U.S. Blockade’s Most Inhuman Side

Cuban and even American patients with oncological conditions suffer the cruelty of the economic, commercial and financial siege imposed on the Caribbean nation

US blocklade's most inhuman side. Illustration by MARTIRENA
Illustration by MARTIRENA.
US blocklade's most inhuman side. Illustration by MARTIRENA
Illustration by MARTIRENA.

I wonder if Mick Phillips is still alive. This man from Wisconsin, U.S.A., was diagnosed with lung cancer, received radiation and chemotherapy treatment in his country, and his prognosis for survival was almost cero. In 2016, The New York Times and the CBS News reported that Phillips had survived for five years after being treated with the Cuban CIMAvax-EGF therapeutic vaccine. However, in order to get the vaccine, he had to travel to Havana via a third nation. The U.S. blockade prevented him from traveling to Cuba or importing the drug.

Several months ago, a Cubadebate.cu headline called my attention: “Mother of a child with cancer: U.S. blockade against Cuba is criminal”. The photo accompanying the press release revealed the pain of Mayelín Jiménez, whose immunosuppressed son had been hospitalized for over a year in Havana’s Institute of Oncology and Radiobiology (INOR, in Spanish). The boy needed examinations and treatments that were hampered by the hostile policy.

These are just two examples that confirm the inhuman scope of the U.S. economic, commercial and financial blockade which between April 2018 and March 2019 affected health services in Cuba with damages amounting to USD 104,148,178. This figure is included in the report that Cuba will present to the United Nations General Assembly in a few days.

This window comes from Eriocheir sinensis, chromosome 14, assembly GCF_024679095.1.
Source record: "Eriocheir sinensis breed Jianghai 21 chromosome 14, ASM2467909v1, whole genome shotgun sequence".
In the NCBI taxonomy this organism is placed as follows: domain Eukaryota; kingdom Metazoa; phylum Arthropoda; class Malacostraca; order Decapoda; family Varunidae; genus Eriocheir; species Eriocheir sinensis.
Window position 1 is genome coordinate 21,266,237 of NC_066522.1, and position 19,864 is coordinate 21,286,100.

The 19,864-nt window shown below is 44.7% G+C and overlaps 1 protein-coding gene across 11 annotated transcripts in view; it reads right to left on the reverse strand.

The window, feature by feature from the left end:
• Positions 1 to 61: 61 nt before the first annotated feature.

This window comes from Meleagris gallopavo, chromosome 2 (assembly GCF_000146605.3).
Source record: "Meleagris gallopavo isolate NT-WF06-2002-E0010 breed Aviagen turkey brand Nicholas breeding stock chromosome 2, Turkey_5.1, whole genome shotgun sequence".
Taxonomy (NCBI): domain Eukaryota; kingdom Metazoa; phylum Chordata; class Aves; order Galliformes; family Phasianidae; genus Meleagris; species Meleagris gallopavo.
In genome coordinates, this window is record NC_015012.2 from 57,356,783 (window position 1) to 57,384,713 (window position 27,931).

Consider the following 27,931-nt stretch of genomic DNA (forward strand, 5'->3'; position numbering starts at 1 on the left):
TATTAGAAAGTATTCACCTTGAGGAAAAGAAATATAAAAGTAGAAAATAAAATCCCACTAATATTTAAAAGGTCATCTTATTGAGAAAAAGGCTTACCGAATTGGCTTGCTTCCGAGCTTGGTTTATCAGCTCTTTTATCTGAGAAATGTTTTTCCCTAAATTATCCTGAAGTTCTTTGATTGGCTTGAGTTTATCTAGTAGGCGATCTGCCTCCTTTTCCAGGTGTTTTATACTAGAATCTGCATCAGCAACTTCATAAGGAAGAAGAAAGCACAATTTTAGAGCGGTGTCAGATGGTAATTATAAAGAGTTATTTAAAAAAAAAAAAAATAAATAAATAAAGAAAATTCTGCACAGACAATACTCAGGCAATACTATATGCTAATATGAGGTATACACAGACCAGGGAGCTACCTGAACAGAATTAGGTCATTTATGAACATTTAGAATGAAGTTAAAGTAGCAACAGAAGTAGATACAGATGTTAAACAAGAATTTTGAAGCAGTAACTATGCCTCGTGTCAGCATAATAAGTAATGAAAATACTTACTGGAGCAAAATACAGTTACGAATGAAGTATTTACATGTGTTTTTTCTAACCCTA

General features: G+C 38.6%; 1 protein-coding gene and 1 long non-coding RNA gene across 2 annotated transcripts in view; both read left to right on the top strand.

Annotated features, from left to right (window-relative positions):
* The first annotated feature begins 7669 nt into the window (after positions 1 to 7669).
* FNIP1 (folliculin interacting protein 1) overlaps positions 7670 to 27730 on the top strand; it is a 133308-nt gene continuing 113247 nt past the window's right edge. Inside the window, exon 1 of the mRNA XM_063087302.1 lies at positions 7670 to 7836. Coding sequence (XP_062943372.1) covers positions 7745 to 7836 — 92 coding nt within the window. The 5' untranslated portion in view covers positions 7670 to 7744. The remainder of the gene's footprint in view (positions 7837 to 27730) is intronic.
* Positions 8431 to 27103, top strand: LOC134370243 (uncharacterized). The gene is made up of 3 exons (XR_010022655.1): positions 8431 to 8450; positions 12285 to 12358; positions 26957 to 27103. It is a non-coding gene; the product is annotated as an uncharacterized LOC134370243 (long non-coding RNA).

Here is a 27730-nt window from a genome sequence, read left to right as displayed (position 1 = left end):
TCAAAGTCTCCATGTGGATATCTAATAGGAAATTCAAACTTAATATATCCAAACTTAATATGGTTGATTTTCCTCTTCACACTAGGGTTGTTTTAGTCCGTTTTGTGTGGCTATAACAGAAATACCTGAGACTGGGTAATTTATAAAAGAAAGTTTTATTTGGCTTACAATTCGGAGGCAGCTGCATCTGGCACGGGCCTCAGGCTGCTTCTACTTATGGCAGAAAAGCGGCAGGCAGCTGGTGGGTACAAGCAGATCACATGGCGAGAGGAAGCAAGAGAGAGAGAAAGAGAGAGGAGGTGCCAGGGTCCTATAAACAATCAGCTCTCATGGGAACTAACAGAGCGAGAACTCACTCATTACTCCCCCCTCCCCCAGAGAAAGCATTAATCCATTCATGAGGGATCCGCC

It will be enough to take a look at the document to find out how much anguish the Donald Trump’s administration has caused to the families in the island, cancer patients in particular. According to the local Statistical Yearbook of Health, last year cancer was the first cause of death in Sancti Spiritus, central Cuban province, with 226.7 deaths per 100 000 inhabitants.

But there are other evidences just as paralyzing. The importing and exporting company of medical products, MEDICuba S.A., contacted 57 companies in the U.S.A. for health supplies, some of which would be used in the cancer control national program. Most of those companies never replied while three claimed that they could not commercialize any medicine with Cuba due to the blockade restrictions.

As the Cuban authorities have warned, the echoes of the blockade exceed the borders of the island and the United States. In November 2018, the German Company Isotrak USA Eckert & Ziegler Reference & Calibration refused to provide an initially contracted radioactive source, essential in the quality control of radionucleotides in the diagnosis of cancer. The European company said it was not willing to negotiate with our country due to the aforementioned U.S. ban.

Because of the destructive strategy imposed on the island, patients diagnosed with central nervous system tumors cannot receive the benefits of Temozolamide, the first line of chemotherapeutic treatment for malignant brain tumors. Despite that, children with this type of condition are treated with Nimotuzumab, a monoclonal antibody produced in Cuba.

Such alternative has led to an increase in survival of approximately 49-50 percent in the patients studied during the last five years, said to Xinhua experts from INOR in 2018. However, the reality says that with the Temozolamide treatment, the survival of children with high-grade central nervous system tumors is higher.

It hurts to know that there has been no other option but to amputate the lower or upper limbs of children because of the refusal of the U.S. Company Stryker to sell extensible endoprosthesis to Cuba.

This painful truth is undoubtedly the most unpleasant side of the U.S. blockade, a policy committed to make the Revolution raise the white flag and which American Mick Phillips continues to challenge. Before putting an end to this report, I must say that Phillips’s oncologist in Havana, Dr. Rubén Elzaurdin, told me on Facebook that the man is still alive.

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